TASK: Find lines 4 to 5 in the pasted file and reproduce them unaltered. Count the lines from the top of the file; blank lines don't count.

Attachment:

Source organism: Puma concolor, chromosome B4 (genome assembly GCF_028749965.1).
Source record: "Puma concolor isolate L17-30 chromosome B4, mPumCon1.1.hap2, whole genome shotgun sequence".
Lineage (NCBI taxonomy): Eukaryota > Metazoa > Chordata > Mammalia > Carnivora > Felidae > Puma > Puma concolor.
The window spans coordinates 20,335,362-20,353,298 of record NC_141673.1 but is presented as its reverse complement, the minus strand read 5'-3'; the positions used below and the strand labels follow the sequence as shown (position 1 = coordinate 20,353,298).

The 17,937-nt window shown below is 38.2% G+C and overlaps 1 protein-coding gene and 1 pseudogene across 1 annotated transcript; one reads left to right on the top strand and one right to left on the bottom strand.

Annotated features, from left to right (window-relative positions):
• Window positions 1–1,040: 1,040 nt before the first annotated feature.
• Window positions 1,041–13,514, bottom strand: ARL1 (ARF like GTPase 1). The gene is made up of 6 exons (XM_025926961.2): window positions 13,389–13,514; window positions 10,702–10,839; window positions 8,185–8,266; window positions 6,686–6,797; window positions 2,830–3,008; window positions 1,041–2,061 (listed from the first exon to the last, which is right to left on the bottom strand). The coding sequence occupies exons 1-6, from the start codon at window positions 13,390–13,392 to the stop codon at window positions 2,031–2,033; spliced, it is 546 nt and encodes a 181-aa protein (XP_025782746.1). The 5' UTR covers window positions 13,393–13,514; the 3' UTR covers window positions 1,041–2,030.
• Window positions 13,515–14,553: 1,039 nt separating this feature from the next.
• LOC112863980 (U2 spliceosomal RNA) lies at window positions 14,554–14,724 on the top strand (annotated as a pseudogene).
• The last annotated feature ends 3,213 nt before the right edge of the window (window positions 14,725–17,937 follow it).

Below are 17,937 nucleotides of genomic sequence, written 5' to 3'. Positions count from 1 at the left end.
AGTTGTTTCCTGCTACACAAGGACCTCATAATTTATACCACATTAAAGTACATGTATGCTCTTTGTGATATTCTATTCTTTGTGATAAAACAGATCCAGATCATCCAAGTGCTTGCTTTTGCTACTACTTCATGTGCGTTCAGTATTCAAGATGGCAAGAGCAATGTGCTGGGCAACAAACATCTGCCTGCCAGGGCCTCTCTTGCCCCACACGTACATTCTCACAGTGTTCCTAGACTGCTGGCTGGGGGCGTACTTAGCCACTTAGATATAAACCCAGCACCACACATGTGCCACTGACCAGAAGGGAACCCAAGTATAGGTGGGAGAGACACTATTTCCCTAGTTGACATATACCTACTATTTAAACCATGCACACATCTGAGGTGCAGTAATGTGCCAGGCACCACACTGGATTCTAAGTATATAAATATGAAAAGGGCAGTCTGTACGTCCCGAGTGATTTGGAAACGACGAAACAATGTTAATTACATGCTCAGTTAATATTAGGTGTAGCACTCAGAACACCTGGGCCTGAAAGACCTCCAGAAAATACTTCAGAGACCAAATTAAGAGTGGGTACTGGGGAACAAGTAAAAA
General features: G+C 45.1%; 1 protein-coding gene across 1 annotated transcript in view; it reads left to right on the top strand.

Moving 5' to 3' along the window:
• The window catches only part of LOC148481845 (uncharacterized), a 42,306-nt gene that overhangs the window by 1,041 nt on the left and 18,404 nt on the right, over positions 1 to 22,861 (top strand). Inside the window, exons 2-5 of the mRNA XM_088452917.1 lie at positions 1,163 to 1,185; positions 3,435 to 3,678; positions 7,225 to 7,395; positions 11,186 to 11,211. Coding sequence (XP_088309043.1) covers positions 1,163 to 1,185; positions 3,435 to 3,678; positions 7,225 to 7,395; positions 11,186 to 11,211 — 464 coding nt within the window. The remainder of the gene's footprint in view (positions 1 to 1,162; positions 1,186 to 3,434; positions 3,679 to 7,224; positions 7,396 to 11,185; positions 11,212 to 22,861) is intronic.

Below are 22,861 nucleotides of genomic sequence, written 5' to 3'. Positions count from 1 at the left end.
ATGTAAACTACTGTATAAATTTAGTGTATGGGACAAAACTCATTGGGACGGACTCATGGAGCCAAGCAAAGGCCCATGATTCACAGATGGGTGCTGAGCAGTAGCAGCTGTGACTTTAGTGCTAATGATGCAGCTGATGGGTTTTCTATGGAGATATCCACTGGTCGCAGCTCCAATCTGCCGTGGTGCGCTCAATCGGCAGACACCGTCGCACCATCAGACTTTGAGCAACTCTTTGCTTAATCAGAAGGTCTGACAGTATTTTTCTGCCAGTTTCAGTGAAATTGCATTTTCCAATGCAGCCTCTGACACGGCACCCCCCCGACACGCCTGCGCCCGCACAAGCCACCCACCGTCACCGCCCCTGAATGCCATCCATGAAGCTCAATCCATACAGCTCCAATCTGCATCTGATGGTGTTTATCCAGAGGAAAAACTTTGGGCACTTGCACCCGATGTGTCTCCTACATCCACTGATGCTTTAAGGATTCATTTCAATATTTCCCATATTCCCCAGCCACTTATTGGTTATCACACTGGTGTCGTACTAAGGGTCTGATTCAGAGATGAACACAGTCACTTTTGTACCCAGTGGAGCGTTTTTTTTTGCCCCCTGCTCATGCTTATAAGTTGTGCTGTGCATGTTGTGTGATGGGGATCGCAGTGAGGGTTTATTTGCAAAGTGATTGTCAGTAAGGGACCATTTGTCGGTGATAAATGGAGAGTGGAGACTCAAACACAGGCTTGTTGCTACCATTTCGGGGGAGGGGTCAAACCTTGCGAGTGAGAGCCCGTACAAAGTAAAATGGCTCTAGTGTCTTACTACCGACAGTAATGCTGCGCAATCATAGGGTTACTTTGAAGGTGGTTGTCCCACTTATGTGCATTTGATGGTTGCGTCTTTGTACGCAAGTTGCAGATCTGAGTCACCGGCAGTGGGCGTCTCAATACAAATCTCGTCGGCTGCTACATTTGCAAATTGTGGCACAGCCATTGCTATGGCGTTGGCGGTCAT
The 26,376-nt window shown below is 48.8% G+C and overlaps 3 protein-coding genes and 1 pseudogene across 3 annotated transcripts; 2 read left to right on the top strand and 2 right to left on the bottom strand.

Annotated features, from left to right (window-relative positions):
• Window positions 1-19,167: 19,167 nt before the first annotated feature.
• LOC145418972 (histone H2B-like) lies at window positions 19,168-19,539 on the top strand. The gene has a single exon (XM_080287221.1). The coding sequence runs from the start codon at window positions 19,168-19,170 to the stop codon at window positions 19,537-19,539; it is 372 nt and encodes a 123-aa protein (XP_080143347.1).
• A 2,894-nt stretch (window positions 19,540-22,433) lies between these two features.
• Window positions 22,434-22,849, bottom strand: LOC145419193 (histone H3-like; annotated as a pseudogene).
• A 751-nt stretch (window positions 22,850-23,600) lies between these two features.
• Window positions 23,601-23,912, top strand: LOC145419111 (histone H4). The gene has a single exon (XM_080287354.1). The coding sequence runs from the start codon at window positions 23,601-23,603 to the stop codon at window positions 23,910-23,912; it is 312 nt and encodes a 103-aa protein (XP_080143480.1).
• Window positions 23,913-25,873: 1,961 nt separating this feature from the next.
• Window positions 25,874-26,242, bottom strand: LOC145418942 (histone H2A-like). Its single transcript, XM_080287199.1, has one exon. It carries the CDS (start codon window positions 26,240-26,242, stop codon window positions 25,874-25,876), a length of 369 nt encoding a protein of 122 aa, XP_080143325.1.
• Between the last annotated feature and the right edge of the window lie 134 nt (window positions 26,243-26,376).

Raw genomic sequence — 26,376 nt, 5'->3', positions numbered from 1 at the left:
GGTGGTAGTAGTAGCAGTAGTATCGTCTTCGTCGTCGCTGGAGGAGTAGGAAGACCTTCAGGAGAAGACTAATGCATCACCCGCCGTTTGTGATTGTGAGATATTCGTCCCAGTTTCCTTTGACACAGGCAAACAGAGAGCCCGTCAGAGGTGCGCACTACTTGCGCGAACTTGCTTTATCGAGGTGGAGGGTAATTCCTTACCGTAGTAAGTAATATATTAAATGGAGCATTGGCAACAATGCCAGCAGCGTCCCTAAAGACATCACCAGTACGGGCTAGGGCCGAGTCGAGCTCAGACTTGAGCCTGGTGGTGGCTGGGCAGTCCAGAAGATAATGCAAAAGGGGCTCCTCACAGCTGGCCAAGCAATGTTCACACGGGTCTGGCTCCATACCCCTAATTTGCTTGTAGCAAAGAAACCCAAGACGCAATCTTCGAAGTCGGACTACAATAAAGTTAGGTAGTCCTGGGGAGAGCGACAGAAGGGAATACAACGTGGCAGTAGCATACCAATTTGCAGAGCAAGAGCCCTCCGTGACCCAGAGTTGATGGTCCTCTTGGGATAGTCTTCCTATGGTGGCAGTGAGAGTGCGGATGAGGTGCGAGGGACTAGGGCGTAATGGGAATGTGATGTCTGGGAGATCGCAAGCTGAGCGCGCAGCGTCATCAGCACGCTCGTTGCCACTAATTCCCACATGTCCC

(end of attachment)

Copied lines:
The window spans coordinates 20,335,362-20,353,298 of record NC_141673.1 but is presented as its reverse complement, the minus strand read 5'-3'; the positions used below and the strand labels follow the sequence as shown (position 1 = coordinate 20,353,298).

The 17,937-nt window shown below is 38.2% G+C and overlaps 1 protein-coding gene and 1 pseudogene across 1 annotated transcript; one reads left to right on the top strand and one right to left on the bottom strand.